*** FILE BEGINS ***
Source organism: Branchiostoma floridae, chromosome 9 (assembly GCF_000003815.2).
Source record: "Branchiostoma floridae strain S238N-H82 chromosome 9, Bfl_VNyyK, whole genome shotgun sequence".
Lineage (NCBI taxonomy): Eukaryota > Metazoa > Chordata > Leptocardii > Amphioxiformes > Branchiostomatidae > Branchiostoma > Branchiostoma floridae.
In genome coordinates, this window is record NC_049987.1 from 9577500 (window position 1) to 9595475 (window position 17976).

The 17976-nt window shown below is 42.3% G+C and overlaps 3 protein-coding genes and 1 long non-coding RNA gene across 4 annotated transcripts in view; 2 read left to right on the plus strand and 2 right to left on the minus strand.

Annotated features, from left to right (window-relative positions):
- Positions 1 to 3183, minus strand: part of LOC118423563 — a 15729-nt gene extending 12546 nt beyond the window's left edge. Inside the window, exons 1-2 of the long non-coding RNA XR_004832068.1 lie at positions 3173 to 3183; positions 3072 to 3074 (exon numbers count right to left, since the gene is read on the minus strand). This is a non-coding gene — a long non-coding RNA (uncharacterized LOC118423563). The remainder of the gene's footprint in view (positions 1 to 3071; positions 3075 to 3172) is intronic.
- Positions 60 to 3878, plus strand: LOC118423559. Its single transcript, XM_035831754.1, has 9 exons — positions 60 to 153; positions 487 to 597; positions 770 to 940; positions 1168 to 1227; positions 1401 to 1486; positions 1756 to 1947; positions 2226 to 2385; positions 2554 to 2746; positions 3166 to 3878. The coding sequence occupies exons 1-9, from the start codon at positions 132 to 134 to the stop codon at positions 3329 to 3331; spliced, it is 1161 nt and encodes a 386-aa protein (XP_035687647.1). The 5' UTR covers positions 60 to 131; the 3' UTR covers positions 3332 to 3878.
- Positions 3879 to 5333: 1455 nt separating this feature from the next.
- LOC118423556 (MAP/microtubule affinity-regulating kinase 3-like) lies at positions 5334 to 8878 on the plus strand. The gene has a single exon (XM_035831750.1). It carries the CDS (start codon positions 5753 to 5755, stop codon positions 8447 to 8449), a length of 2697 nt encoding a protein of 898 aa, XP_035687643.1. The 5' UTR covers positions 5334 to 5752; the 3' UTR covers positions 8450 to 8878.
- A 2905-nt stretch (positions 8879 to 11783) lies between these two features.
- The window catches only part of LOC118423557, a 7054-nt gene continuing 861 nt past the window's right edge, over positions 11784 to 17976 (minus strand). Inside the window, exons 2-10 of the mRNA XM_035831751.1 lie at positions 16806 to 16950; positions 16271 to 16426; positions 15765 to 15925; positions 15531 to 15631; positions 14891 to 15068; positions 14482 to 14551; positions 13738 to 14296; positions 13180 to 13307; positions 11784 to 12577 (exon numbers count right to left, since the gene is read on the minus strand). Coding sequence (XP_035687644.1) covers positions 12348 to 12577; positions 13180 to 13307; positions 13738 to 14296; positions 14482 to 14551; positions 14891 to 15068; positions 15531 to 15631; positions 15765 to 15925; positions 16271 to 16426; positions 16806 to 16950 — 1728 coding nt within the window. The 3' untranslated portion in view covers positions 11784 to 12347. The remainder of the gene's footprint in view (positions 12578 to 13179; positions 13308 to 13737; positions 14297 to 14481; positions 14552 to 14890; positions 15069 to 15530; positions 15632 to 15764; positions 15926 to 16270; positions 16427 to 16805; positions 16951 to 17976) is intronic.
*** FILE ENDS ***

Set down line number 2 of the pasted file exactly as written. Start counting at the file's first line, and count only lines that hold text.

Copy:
Source record: "Branchiostoma floridae strain S238N-H82 chromosome 9, Bfl_VNyyK, whole genome shotgun sequence".